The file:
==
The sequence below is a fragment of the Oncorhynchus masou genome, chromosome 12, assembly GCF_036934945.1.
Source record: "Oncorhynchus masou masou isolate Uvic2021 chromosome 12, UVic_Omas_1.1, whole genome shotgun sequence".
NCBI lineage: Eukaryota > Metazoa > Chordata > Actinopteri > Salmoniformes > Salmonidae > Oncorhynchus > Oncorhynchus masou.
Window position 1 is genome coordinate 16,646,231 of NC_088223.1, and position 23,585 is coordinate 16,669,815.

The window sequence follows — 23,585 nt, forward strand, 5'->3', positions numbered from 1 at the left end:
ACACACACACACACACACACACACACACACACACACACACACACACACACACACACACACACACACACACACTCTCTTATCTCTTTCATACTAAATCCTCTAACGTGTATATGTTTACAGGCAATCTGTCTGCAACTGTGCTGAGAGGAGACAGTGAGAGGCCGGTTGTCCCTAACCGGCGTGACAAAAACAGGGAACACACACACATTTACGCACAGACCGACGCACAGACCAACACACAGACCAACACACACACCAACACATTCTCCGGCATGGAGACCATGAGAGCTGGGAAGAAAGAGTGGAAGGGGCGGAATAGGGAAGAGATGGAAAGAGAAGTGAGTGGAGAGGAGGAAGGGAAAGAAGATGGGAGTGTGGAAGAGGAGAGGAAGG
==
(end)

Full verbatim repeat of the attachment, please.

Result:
The sequence below is a fragment of the Oncorhynchus masou genome, chromosome 12, assembly GCF_036934945.1.
Source record: "Oncorhynchus masou masou isolate Uvic2021 chromosome 12, UVic_Omas_1.1, whole genome shotgun sequence".
NCBI lineage: Eukaryota > Metazoa > Chordata > Actinopteri > Salmoniformes > Salmonidae > Oncorhynchus > Oncorhynchus masou.
Window position 1 is genome coordinate 16,646,231 of NC_088223.1, and position 23,585 is coordinate 16,669,815.

The window sequence follows — 23,585 nt, forward strand, 5'->3', positions numbered from 1 at the left end:
ACACACACACACACACACACACACACACACACACACACACACACACACACACACACACACACACACACACACTCTCTTATCTCTTTCATACTAAATCCTCTAACGTGTATATGTTTACAGGCAATCTGTCTGCAACTGTGCTGAGAGGAGACAGTGAGAGGCCGGTTGTCCCTAACCGGCGTGACAAAAACAGGGAACACACACACATTTACGCACAGACCGACGCACAGACCAACACACAGACCAACACACACACCAACACATTCTCCGGCATGGAGACCATGAGAGCTGGGAAGAAAGAGTGGAAGGGGCGGAATAGGGAAGAGATGGAAAGAGAAGTGAGTGGAGAGGAGGAAGGGAAAGAAGATGGGAGTGTGGAAGAGGAGAGGAAGG